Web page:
The causes lie not merely in the aggressive pursuit of national interest to the detriment of global welfare, or the decision-making structure of the Security Council, the reform of which has long been on the UN agenda. It is also evident in the agenda setting in recent times and resource allocations to programmes. Some say this is a political organization and that we must accept this skewed playing field as a fact of life. I disagree. The largest taxpayers and the poorest citizens in a democratic country are on a level playing field in the polling booth. The United Nations represents the aspirations of the poor and the weak. There is no other safety net for them. We cannot preach good governance to member states if we do not practise it in our own organization. We can and must balance the norm-based idealism of the United Nations with the interest-based realism of the rich and powerful. The drafters of the United Nations Charter, I believe, created a harmonious system of checks and balances in which no component would have overwhelming power over the others, be it the Security Council, the General Assembly or the Secretariat. We need to return to the roots of the Charter in the post Iraq war period. It would be the only way, the best way, of satisfying all the members of the international community. To engage in Charter revision so as to legitimize the self-righteous, neo-conservative view that might is right is a roadmap to disaster.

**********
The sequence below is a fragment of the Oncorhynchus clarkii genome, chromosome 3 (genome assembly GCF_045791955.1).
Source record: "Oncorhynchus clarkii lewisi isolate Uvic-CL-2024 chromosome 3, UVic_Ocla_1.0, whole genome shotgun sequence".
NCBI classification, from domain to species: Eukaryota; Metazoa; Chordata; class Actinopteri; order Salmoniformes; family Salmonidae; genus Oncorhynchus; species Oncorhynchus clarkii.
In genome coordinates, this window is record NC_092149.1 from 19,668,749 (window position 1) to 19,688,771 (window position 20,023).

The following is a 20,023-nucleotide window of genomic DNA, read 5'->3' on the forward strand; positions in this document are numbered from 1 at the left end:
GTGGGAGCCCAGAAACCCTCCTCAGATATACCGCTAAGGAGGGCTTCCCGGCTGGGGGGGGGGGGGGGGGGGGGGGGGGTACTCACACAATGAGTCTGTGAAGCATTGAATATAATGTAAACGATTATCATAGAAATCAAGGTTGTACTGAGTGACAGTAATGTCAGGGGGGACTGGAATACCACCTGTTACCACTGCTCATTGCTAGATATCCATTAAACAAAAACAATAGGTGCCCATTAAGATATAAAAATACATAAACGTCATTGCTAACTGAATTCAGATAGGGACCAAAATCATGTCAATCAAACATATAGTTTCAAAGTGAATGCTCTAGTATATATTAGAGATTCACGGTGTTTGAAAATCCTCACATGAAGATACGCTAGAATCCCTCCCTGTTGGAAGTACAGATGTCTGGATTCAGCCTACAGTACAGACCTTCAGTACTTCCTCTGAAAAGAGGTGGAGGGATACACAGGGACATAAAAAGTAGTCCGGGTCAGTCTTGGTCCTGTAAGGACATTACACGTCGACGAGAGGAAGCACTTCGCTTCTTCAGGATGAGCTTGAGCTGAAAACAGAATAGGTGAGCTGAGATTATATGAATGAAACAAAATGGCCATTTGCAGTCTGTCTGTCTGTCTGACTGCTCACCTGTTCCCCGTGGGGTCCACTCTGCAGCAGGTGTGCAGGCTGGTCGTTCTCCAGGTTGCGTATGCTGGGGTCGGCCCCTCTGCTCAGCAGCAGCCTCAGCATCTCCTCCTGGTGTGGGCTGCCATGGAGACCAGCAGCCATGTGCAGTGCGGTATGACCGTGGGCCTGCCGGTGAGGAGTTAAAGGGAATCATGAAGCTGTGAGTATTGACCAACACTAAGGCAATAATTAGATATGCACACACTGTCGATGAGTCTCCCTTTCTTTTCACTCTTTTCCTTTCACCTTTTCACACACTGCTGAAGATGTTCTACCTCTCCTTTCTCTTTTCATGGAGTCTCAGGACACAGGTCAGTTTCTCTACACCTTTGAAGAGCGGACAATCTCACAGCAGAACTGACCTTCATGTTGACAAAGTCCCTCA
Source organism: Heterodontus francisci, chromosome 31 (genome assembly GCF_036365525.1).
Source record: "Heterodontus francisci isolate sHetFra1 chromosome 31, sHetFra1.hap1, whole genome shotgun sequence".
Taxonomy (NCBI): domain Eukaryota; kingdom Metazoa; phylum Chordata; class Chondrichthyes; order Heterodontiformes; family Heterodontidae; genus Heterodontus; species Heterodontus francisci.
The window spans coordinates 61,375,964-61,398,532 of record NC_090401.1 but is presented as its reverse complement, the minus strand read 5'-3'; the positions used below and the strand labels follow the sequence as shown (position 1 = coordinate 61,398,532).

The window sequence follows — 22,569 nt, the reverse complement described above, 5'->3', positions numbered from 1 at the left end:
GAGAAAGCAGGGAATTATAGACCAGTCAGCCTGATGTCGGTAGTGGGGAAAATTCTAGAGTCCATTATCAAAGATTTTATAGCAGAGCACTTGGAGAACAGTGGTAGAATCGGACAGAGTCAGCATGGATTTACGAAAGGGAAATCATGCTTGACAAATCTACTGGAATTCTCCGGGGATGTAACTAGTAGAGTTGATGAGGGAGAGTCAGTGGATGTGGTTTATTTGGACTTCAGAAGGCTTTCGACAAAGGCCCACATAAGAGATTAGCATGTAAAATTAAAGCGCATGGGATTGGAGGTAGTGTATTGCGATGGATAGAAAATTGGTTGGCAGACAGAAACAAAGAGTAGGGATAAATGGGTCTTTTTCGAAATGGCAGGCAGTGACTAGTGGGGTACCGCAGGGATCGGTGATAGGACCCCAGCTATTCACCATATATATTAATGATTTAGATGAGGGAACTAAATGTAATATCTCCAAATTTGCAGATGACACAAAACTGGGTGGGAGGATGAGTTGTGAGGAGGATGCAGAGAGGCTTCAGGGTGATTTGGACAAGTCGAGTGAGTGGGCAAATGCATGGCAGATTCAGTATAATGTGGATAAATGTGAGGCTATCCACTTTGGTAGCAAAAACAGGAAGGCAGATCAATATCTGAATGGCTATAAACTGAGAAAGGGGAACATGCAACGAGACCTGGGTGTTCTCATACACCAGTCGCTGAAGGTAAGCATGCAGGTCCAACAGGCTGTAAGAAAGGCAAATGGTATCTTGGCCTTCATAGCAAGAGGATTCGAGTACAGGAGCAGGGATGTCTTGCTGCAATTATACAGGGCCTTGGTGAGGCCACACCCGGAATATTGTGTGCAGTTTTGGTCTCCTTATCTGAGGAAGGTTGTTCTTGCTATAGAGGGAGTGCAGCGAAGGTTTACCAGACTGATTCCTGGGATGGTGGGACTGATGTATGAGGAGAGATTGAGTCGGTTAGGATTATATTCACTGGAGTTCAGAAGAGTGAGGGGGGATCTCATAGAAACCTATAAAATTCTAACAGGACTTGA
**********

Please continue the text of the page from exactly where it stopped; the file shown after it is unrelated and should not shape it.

The Secretary-General's second wave of reforms published last year rightly recognized the need to improve the management of trust funds, which number over 200 today. That task has now begun. It must ensure that the priority items of the UN agenda are funded first, rather than have donor-driven priorities established, distorting the UN's agenda. I do not refer to the Funds and Programmes, which must of course rely on voluntary funds. It is significant that for the current biennium of the UN Secretariat, of the total resources budgeted 39.7% comes from the Regular Budget and as much as 60.3% from Trust Funds. For the forthcoming 2003-4 Biennium while 42% is budgeted expenditure from the Regular Budget, 58% comes from extra-budgetary resources. As at June 2002, out of a total of 15,633 staff in the UN Secretariat 7,469 (48%) were paid from the Regular Budget and 8164 (52%) were financed from extra budgetary resources. This trend can have ominous consequences.